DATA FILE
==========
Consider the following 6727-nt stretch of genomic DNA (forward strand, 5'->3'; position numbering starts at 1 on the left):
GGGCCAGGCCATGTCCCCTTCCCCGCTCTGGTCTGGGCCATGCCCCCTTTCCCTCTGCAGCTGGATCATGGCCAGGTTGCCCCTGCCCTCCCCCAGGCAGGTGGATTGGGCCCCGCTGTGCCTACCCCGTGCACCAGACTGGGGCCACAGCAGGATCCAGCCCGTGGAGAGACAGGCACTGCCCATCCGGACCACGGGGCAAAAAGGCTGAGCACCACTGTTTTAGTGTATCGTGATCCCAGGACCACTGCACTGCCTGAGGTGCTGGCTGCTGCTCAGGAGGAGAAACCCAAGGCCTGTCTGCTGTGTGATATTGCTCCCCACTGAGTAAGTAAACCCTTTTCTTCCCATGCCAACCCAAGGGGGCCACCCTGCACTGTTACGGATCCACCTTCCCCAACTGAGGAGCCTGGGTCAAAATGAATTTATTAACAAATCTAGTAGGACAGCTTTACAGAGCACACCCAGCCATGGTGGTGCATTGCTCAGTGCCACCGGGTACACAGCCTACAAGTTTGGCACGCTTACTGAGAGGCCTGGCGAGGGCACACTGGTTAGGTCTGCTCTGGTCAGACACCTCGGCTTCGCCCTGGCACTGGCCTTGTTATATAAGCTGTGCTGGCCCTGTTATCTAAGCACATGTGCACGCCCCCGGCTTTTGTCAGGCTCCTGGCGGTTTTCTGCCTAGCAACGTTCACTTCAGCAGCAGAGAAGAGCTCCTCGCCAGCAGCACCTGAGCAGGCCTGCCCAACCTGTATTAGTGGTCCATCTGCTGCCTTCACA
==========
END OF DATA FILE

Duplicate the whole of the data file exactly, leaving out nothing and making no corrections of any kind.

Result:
Consider the following 6727-nt stretch of genomic DNA (forward strand, 5'->3'; position numbering starts at 1 on the left):
GGGCCAGGCCATGTCCCCTTCCCCGCTCTGGTCTGGGCCATGCCCCCTTTCCCTCTGCAGCTGGATCATGGCCAGGTTGCCCCTGCCCTCCCCCAGGCAGGTGGATTGGGCCCCGCTGTGCCTACCCCGTGCACCAGACTGGGGCCACAGCAGGATCCAGCCCGTGGAGAGACAGGCACTGCCCATCCGGACCACGGGGCAAAAAGGCTGAGCACCACTGTTTTAGTGTATCGTGATCCCAGGACCACTGCACTGCCTGAGGTGCTGGCTGCTGCTCAGGAGGAGAAACCCAAGGCCTGTCTGCTGTGTGATATTGCTCCCCACTGAGTAAGTAAACCCTTTTCTTCCCATGCCAACCCAAGGGGGCCACCCTGCACTGTTACGGATCCACCTTCCCCAACTGAGGAGCCTGGGTCAAAATGAATTTATTAACAAATCTAGTAGGACAGCTTTACAGAGCACACCCAGCCATGGTGGTGCATTGCTCAGTGCCACCGGGTACACAGCCTACAAGTTTGGCACGCTTACTGAGAGGCCTGGCGAGGGCACACTGGTTAGGTCTGCTCTGGTCAGACACCTCGGCTTCGCCCTGGCACTGGCCTTGTTATATAAGCTGTGCTGGCCCTGTTATCTAAGCACATGTGCACGCCCCCGGCTTTTGTCAGGCTCCTGGCGGTTTTCTGCCTAGCAACGTTCACTTCAGCAGCAGAGAAGAGCTCCTCGCCAGCAGCACCTGAGCAGGCCTGCCCAACCTGTATTAGTGGTCCATCTGCTGCCTTCACA